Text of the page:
Consumer Sales Practices Act Addresses Predatory Lending Issues

​Q: I want to pay off my credit card debt by refinancing my mortgage. My mortgage broker told me that if I want to get a low interest rate, I should enter into an adjustable rate mortgage (ARM) now, and that she will refinance me in two years. Is that a good idea?
A: No. Unless your mortgage broker puts her promise to refinance you in writing, it is a practice that is prohibited by the Consumer Sales Practices Act (CSPA), Ohio’s consumer protection law that forbids unfair, deceptive, and unconscionable acts and practices in residential mortgage lending transactions between individuals and mortgage brokers, non-bank lenders and appraisers.

Q: My mortgage broker instructed the appraiser to set the appraised value of my home at the amount I need to borrow, regardless of the actual value of my home. Is this legal?
A: No. The CSPA prohibits knowingly instructing or influencing an appraiser for the purpose of obtaining a false or inflated appraisal for a residence that will be subject to a mortgage.

Further, if your loan amount is based on an inflated appraisal, you may not be able to refinance your mortgage in two years. This will be especially troublesome if you entered into an ARM loan. You also may not be able to sell your house for enough money to pay off the mortgage. When that happens, it is sometimes called "being under water" or "upside down."

Q: Who will investigate my mortgage broker’s conduct to see if a violation of the CSPA occurred?
A: The law allows the Ohio Attorney General to investigate alleged violations of the CSPA. If there is reasonable cause to believe that your mortgage broker, or any other business entering into transactions with individuals for goods or services for personal, family and household purposes (known as “suppliers” under the CSPA) has broken the law, the Attorney General may bring a court action to stop the practice and enforce the law.  

The court may award you “damages” (order the supplier to pay you back for what you’ve lost), and may also impose a civil penalty that would be paid to the state (the maximum is $5,000 per day) for each day the supplier violates an order to stop the practice. The Attorney General also may initiate a class action (a lawsuit brought on behalf of many people) in certain circumstances. 
Q: How do I bring my situation to the attention of the Attorney General?
A: You may fill out an online complaint form available at​, or you may call the Ohio Attorney General's Consumer Protection Hotline at (800) 282-0515 to request a complaint form by mail.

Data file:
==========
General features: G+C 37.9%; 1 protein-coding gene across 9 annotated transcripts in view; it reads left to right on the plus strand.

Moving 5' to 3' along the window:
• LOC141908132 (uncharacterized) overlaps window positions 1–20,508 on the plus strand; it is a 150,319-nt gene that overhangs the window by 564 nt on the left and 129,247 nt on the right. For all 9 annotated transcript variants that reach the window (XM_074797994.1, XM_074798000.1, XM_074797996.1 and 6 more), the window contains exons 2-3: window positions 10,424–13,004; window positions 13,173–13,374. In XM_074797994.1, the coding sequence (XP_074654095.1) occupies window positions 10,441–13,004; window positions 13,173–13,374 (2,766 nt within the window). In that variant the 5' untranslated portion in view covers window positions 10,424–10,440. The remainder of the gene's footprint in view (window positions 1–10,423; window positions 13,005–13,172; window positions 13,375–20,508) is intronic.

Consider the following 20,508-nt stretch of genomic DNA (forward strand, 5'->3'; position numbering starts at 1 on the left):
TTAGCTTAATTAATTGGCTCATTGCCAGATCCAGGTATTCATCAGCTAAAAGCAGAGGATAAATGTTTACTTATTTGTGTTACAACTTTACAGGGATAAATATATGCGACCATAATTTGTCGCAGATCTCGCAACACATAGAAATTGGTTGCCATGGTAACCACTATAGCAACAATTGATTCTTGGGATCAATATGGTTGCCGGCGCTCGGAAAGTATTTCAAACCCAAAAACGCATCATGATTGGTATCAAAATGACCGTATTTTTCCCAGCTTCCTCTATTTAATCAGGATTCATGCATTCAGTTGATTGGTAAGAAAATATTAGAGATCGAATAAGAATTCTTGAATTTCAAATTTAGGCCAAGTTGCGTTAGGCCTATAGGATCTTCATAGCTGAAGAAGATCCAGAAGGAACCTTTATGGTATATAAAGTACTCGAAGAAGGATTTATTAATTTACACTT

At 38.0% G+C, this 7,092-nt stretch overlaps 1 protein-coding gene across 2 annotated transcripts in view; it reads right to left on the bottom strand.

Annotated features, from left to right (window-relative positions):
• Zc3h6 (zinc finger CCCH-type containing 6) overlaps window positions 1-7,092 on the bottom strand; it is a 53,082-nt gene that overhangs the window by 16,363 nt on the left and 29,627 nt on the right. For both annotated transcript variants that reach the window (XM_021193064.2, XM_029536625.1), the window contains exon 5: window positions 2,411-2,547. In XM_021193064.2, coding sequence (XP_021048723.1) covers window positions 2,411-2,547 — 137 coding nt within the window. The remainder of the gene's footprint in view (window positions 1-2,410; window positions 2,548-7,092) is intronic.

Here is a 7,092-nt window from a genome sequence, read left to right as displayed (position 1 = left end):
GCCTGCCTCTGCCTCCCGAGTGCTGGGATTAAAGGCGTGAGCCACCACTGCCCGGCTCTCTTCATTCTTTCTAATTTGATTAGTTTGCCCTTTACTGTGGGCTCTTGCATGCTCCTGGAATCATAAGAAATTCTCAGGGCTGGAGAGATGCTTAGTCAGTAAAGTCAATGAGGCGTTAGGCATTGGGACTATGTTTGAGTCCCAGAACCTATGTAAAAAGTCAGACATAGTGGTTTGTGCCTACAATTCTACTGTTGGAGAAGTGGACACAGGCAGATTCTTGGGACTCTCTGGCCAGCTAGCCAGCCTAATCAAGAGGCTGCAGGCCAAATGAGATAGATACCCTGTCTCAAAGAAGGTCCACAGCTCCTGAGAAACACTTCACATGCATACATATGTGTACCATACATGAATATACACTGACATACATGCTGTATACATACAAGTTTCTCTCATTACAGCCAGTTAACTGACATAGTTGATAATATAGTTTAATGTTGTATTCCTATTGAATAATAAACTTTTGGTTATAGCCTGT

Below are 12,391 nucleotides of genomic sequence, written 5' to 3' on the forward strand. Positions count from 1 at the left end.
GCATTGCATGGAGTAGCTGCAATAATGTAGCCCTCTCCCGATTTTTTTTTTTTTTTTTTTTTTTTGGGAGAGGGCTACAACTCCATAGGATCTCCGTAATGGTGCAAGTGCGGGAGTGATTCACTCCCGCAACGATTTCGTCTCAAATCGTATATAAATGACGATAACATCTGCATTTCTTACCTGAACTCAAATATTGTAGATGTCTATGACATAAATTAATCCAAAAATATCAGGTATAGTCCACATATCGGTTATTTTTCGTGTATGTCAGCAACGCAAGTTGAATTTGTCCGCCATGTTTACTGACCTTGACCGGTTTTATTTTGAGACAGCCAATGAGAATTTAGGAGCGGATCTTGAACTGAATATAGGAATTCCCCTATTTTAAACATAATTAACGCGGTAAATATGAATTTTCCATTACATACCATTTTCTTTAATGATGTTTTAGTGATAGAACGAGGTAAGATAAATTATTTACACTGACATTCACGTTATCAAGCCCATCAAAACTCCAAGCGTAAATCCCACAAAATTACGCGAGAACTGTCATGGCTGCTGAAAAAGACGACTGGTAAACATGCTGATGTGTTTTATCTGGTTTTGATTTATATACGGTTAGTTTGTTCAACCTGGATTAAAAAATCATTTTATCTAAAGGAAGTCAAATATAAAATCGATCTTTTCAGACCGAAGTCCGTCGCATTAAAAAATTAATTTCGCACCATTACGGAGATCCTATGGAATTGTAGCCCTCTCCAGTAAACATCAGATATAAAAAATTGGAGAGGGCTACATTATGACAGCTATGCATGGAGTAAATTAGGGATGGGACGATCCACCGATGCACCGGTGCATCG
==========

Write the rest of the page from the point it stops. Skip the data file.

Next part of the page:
Q: What if the Attorney General can’t help with my case? Is there anything else I can do?
A: The Attorney General cannot possibly prosecute every violation of the Consumer Sales Practices Act. That is why the law also allows you to bring a civil action directly against the wrongdoer. To do so, it is wise to consult a private attorney, who can bring the civil action against the wrongdoer on your behalf.  

Q: What might I be able to recover if I prove the supplier broke the law?
A: If you prove your mortgage broker violated the CSPA, you may be able to recover all damages that result from the violation. These could include out-of-pocket costs such as the broker fee, an increased sale price (if the appraiser was wrongly influenced to present an inflated value), increased interest expenses, increased closing costs, and other expenses. 

You also may be able to recover non-economic damages in an amount up to $5,000 for aggravation, frustration, humiliation, anxiety and distress. In some circumstances, the court can triple the damages. If the supplier acted knowingly, you also may recover attorney fees. Other potential remedies include rescission (voiding the transaction and restoring the parties to their position before the transaction occurred), class action relief, and punitive damages. 

Q: Will this law help me if my lender has filed a foreclosure action against me?
A: Maybe. If your lender, mortgage broker, or appraiser violated the CSPA in originating or arranging your loan, you may be able to bring a counterclaim against the foreclosing non-bank lender and/or a third-party claim against your mortgage broker or appraiser. The law regarding whom you may sue is complicated. It is best to review your potential claims with a qualified consumer protection lawyer.

Q: Where can I find a qualified consumer protection lawyer?
A: Many local bar associations have lawyer referral programs to assist you in finding a lawyer to help with your case. The National Association of Consumer Advocates website ( lists consumer protection lawyers by city, state, and areas of qualification.


This "Law You Can Use" column was provided by the Ohio State Bar Association (OSBA). It was originally prepared by attorney Laura McDowall of the Akron law firm McDowall Co., L.P.A. and attorney Rachel K. Robinson of the Equal Justice Foundation based in Columbus. It was updated by Dayton attorney Ronald Burdge.

Articles appearing in this column are intended to provide broad, general information about the law. This article is not intended to be legal advice. Before applying this information to a specific legal problem, readers are urged to seek advice from a licensed attorney.



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